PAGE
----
The visitors were almost toying with Villa and it was no surprise when they doubled their lead. The goal was a beauty, started and finished by Ramsey in a breathtaking piece of free-flowing football that saw Arsenal sweep from one end of the pitch to the other in a blur of fluid passing and movement. Villa were left wondering what had hit them.
Ramsey, deep inside his own half, robbed Idrissa Gana and Giroud nudged the ball on to Özil, who quickly found Walcott. Cutting in from the left, he threaded a lovely pass into the path of the German, who was breaking into the inside-right channel, and he could have decided to go it alone and shoot. Instead, Özil unselfishly squared for Ramsey, who had charged from one end of the pitch to the other, to sweep home emphatically.
Frustrated with Friend’s refereeing as much as their team in the first half, Villa supporters finally had something to cheer after the restart. Playing with much more belief, Garde’s team started to take the game to Arsenal.
Gestede’s glancing header drifted wide, Scott Sinclair should have done better with another headed chance – he was totally unmarked inside the six-yard box – Leandro Bacuna curled a 25-yard shot that skimmed the roof of the net and Adama Traoré went close late on.
That spirited second-half display was never going to be enough, however, and the final whistle was greeted with the boos that have become the soundtrack to Villa’s season.
With three of their next four league matches against Newcastle, Norwich and Sunderland, Garde admitted that Villa have now entered “must-win” territory. “We can still be safe,” he said, doing his best to sound upbeat.
Ayoze Pérez’s injury-time winner hands Newcastle victory over Tottenham
Elsewhere; Newcastle United had not won back-to-back Premier League fixtures since November of last year. They had not won three straight at White Hart Lane since 1911. And when they trailed at half-time to Eric Dier’s headed goal, the historians did not appear ready to be unduly troubled.
Mauricio Pochettino, the Tottenham Hotspur manager, described his team’s first-half performance as one of their best of the season, which was probably stretching the truth a little bit but the general point was sound. Spurs were in control. And they had not lost in their previous 14 league fixtures.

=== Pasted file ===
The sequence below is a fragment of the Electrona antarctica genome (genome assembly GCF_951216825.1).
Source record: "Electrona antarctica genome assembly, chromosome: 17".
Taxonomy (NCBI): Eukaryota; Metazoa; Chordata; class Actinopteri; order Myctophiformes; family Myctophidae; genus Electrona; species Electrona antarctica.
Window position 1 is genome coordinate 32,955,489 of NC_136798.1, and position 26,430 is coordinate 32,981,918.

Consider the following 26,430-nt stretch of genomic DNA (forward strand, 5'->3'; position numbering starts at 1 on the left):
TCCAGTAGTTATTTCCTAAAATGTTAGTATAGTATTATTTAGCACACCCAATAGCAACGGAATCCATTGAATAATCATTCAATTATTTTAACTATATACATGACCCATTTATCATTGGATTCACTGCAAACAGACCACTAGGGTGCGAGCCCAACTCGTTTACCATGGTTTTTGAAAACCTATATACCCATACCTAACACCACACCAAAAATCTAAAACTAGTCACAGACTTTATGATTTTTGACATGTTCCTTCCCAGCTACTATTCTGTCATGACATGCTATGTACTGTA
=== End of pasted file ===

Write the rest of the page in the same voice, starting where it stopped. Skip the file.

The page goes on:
Newcastle, though, staged a revival to thrill their travelling supporters, who included the owner, Mike Ashley, up in the directors’ box, and it culminated in the substitute Ayoze Pérez embarrassing Hugo Lloris at his near post at the very last.
The Newcastle manager, Steve McClaren, could revel in the changes that he made because another substitute, Aleksandar Mitrovic, had earlier pounced to equalise from close range. It was also Mitrovic who flicked on to set up the winner. Pérez’s first touch was assured and his second, a rasping low shot, squirmed underneath Lloris.
It was remarkable how history had repeated itself in another sense. In the corresponding fixture last season Tottenham had led 1-0 at the interval only to cave in to lose 2-1 and it was Pérez who scored the winner then, too.
This was supposed to be the day when Tottenham won to move up into the top four, to set the seal on a period of burgeoning promise and achievement. But instead, they suffered their first league defeat since the opening day of the season, and it said everything about modern football that there were boos from a section of the White Hart Lane crowd at full-time.
It was Newcastle – driven by Moussa Sissoko in the second half – who were allowed to build on their home win over Liverpool from the previous Sunday and they are now up and out of the relegation zone. But for the first 45 minutes the prospect had looked slim.